The rout in the financial market resulting from the U.K. government’s spending plan “suggests incompetence,” billionaire investor and founder of Bridgewater Associates, Ray Dalio, said in a series of tweets.
“The panic selling you are now seeing that is leading to the plunge of UK bonds, currency, and financial assets is due to the recognition that the big supply of debt that will have to be sold by the government is much too much for the demand,” Dalio tweeted.
“That makes people want to get out of the debt and currency. I can't understand how those who were behind this move didn't understand that. It suggests incompetence. Mechanistically, the UK government is operating like the government of an emerging country... it is producing too much debt in a currency that there is not a big world demand for,” Dalio tweeted.
That makes people want to get out of the debt and currency. I can't understand how those who were behind this move didn't understand that. It suggests incompetence. Mechanistically, the UK government is operating like the government of an emerging country... (3/5)— Ray Dalio (@RayDalio) September 27, 2022
The Mini-Budget Impact: The comments from the author of the top-selling book “Principles” comes in the wake of a turmoil in the financial markets triggered by Britain’s new Chancellor of the Exchequer Kwasi Kwarteng, who announced the biggest package of tax cuts in 50 years in what has been dubbed the “mini-budget”.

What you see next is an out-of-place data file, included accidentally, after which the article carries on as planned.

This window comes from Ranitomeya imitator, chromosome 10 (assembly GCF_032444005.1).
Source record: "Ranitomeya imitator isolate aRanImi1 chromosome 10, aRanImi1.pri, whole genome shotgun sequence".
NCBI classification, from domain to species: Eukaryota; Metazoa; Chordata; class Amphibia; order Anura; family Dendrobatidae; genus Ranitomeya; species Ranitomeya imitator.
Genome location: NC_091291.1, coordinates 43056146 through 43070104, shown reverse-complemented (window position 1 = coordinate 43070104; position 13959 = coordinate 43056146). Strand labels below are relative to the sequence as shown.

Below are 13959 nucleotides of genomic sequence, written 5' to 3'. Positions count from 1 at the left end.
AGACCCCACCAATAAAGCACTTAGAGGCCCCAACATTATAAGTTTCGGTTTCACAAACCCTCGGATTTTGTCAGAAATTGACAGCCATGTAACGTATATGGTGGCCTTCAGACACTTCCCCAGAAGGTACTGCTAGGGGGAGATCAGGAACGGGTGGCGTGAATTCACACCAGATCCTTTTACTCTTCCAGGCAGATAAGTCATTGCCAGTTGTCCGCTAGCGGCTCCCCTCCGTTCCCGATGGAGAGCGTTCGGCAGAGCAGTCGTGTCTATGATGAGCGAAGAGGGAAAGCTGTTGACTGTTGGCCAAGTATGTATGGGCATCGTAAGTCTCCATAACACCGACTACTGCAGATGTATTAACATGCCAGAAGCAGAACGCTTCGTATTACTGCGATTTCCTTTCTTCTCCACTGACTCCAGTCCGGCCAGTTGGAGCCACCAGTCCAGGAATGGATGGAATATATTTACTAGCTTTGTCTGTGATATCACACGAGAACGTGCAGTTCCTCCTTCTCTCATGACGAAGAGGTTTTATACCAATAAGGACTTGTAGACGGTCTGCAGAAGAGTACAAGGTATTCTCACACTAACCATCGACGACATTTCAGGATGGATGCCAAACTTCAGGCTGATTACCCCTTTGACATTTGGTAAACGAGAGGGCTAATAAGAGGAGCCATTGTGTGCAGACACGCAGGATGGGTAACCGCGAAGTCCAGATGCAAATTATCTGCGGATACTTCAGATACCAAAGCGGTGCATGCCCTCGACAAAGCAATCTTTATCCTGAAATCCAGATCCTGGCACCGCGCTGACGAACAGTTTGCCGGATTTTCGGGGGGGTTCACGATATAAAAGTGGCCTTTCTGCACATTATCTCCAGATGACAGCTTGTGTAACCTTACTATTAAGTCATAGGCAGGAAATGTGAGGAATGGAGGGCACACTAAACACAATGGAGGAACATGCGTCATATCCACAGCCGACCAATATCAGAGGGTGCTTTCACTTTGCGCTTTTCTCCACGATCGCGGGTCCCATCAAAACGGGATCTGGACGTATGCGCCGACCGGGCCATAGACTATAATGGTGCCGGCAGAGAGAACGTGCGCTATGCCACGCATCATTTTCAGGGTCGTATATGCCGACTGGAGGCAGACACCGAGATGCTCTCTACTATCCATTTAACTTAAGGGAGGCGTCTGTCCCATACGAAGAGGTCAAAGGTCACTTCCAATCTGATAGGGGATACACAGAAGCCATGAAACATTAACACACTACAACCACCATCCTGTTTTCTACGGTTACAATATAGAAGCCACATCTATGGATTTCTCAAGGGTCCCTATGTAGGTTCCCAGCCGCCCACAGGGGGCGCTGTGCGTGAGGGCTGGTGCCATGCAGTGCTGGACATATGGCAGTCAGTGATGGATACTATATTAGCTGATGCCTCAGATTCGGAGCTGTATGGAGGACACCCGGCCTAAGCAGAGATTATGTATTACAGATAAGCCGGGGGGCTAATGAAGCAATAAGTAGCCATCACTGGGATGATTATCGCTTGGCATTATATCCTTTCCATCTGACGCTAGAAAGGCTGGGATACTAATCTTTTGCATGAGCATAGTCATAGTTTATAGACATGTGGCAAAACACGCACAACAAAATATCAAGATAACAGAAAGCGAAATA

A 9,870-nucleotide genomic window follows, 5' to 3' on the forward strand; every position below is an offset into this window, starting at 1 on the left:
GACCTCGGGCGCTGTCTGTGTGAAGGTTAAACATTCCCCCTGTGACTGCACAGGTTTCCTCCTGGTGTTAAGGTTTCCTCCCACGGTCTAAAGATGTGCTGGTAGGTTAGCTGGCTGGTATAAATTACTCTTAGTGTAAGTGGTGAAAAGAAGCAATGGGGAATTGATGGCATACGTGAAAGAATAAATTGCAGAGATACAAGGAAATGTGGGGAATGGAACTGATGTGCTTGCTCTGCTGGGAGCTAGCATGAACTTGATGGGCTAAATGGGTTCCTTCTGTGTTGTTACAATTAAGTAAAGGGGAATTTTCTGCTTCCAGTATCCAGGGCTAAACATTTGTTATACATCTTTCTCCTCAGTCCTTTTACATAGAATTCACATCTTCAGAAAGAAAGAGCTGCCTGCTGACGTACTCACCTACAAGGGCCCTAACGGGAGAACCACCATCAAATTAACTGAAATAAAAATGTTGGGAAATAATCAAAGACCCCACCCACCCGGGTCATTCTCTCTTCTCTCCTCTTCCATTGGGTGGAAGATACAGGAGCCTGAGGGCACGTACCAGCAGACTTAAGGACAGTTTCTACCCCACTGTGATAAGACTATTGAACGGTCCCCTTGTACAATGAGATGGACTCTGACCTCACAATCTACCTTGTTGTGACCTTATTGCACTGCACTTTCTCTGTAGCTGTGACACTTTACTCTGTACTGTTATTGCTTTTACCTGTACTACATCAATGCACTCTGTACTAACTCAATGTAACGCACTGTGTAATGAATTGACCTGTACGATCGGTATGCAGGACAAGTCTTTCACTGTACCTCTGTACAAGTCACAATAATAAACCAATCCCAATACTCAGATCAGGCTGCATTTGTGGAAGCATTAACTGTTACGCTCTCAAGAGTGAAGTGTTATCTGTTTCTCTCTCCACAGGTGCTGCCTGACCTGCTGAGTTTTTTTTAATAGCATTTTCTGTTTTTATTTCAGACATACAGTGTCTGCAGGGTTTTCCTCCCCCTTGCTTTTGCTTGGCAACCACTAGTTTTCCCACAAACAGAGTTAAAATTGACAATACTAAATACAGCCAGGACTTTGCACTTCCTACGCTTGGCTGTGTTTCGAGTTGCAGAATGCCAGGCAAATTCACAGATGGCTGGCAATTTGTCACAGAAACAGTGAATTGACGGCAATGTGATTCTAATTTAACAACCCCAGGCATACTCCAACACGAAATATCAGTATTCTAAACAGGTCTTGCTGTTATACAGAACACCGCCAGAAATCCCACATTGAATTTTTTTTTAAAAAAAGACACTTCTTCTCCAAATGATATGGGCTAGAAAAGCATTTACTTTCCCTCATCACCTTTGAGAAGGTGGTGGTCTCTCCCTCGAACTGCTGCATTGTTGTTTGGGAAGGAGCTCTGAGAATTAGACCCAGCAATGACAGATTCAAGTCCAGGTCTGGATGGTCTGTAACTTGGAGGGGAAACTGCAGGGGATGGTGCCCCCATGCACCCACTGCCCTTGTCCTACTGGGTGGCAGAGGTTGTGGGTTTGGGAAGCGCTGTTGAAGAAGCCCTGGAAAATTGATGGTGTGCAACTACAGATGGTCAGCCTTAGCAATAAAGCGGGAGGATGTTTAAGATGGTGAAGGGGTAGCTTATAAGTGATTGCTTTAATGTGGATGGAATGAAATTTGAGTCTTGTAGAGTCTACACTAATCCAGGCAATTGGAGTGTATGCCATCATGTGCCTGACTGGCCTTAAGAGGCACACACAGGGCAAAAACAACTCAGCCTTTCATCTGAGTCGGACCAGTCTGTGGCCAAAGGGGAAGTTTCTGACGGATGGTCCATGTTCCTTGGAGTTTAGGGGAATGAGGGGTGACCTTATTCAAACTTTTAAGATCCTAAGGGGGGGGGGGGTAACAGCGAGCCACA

Kwarteng had said there is a need for a major change of direction in order to boost economic growth following which the pound fell to a record low against the dollar, dropping to as low as $1.0327. The Invesco CurrencyShares British Pound Sterling Trust FXB, which is designed to track the British Pound, is down over 7% in the last month.
BoE Move: In its latest move, the Bank of England said it will start buying government bonds at an "urgent pace" to help restore "orderly market conditions." The central bank pledged to buy £65 billion in government bonds at a time when pension funds, which invest in gilts or U.K. government bonds, were forced to start selling, which sparked fears of a fresh market downturn, according to a BBC report.
“I hope, but doubt, that other policymakers who are doing similar things (i.e. spending more money than they are taking in so that they need to sell a lot of debt they won't find adequate demand for at current low or negative real interest rates) will recognize that they are risking a similar outcome—and that investors will see this too,” Dalio said on Twitter.
Photo courtesy: World Economic Forum on Flickr
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